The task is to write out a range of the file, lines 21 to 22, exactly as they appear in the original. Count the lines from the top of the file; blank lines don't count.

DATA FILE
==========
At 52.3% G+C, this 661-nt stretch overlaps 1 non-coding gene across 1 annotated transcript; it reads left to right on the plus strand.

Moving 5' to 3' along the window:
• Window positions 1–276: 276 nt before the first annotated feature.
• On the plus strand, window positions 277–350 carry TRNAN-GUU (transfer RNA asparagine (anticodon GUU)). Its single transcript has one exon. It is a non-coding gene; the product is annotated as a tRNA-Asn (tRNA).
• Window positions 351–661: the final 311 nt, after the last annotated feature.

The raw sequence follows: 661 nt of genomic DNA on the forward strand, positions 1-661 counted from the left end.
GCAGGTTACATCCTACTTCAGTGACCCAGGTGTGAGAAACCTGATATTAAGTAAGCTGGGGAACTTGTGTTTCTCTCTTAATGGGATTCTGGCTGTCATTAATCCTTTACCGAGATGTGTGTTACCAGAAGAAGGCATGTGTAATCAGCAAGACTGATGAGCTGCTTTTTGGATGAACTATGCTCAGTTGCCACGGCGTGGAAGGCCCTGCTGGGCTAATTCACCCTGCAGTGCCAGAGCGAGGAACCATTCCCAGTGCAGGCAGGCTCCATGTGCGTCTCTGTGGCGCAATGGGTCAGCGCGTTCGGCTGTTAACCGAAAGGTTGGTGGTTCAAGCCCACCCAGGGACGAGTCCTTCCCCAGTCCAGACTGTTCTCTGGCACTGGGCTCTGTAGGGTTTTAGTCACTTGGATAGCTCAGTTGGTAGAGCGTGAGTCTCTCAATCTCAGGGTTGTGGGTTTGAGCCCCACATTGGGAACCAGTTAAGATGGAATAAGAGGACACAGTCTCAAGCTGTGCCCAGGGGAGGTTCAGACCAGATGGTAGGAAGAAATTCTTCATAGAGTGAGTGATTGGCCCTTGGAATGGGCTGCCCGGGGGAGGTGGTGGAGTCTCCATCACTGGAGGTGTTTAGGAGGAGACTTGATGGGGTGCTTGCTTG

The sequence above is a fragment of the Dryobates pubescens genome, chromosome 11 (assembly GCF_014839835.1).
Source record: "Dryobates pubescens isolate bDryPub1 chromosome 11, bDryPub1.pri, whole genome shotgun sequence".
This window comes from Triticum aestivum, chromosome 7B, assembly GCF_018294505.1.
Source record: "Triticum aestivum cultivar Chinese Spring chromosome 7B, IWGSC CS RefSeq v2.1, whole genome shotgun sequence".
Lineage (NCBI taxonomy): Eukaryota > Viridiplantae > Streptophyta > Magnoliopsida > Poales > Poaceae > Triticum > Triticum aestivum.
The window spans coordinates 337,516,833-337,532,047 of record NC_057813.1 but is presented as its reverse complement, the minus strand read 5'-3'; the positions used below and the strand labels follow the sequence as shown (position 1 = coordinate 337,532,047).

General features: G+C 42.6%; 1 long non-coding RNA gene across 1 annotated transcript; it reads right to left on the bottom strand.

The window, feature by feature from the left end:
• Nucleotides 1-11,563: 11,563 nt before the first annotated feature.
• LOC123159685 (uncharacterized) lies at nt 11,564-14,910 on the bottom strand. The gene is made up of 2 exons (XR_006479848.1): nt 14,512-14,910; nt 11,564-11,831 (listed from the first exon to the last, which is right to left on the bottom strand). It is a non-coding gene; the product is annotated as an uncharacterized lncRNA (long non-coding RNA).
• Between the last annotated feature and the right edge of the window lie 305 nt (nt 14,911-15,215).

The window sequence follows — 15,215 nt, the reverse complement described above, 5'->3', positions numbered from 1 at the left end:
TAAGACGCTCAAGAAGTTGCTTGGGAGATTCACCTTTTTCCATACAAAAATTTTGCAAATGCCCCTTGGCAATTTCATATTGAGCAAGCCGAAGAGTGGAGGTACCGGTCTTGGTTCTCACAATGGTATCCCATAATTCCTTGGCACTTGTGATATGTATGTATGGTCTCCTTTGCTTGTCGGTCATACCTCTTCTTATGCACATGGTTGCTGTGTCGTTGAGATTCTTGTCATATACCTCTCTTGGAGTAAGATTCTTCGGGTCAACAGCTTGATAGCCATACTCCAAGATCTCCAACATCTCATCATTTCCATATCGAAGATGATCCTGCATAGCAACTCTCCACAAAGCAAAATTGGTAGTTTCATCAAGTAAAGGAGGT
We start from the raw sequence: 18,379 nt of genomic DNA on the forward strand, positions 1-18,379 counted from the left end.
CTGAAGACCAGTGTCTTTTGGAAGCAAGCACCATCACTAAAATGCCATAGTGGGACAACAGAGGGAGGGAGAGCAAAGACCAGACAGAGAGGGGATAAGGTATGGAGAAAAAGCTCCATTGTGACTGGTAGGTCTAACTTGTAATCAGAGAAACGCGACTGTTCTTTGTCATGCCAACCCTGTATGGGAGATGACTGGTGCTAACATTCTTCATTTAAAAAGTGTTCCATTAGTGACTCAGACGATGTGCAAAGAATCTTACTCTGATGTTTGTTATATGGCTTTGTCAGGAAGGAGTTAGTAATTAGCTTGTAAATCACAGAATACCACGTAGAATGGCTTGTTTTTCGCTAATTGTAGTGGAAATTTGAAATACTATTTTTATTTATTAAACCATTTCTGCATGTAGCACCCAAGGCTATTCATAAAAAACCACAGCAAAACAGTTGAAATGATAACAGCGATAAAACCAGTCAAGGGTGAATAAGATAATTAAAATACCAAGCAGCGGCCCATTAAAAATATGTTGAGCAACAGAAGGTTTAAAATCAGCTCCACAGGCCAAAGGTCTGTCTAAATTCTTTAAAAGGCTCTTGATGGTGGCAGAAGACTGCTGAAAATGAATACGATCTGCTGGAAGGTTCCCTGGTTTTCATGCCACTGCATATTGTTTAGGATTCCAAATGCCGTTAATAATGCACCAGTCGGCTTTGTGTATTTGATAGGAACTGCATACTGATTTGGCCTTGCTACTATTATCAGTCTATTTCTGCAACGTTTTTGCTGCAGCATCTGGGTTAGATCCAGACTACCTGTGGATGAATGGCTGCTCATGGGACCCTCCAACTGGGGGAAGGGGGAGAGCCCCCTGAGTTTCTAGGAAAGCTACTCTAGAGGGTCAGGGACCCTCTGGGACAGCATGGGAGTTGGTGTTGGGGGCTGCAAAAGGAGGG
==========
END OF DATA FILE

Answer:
We start from the raw sequence: 18,379 nt of genomic DNA on the forward strand, positions 1-18,379 counted from the left end.
CTGAAGACCAGTGTCTTTTGGAAGCAAGCACCATCACTAAAATGCCATAGTGGGACAACAGAGGGAGGGAGAGCAAAGACCAGACAGAGAGGGGATAAGGTATGGAGAAAAAGCTCCATTGTGACTGGTAGGTCTAACTTGTAATCAGAGAAACGCGACTGTTCTTTGTCATGCCAACCCTGTATGGGAGATGACTGGTGCTAACATTCTTCATTTAAAAAGTGTTCCATTAGTGACTCAGACGATGTGCAAAGAATCTTACTCTGATGTTTGTTATATGGCTTTGTCAGGAAGGAGTTAGTAATTAGCTTGTAAATCACAGAATACCACGTAGAATGGCTTGTTTTTCGCTAATTGTAGTGGAAATTTGAAATACTATTTTTATTTATTAAACCATTTCTGCATGTAGCACCCAAGGCTATTCATAAAAAACCACAGCAAAACAGTTGAAATGATAACAGCGATAAAACCAGTCAAGGGTGAATAAGATAATTAAAATACCAAGCAGCGGCCCATTAAAAATATGTTGAGCAACAGAAGGTTTAAAATCAGCTCCACAGGCCAAAGGTCTGTCTAAATTCTTTAAAAGGCTCTTGATGGTGGCAGAAGACTGCTGAAAATGAATACGATCTGCTGGAAGGTTCCCTGGTTTTCATGCCACTGCATATTGTTTAGGATTCCAAATGCCGTTAATAATGCACCAGTCGGCTTTGTGTATTTGATAGGAACTGCATACTGATTTGGCCTTGCTACTATTATCAGTCTATTTCTGCAACGTTTTTGCTGCAGCATCTGGGTTAGATCCAGACTACCTGTGGATGAATGGCTGCTCATGGGACCCTCCAACTGGGGGAAGGGGGAGAGCCCCCTGAGTTTCTAGGAAAGCTACTCTAGAGGGTCAGGGACCCTCTGGGACAGCATGGGAGTTGGTGTTGGGGGCTGCAAAAGGAGGG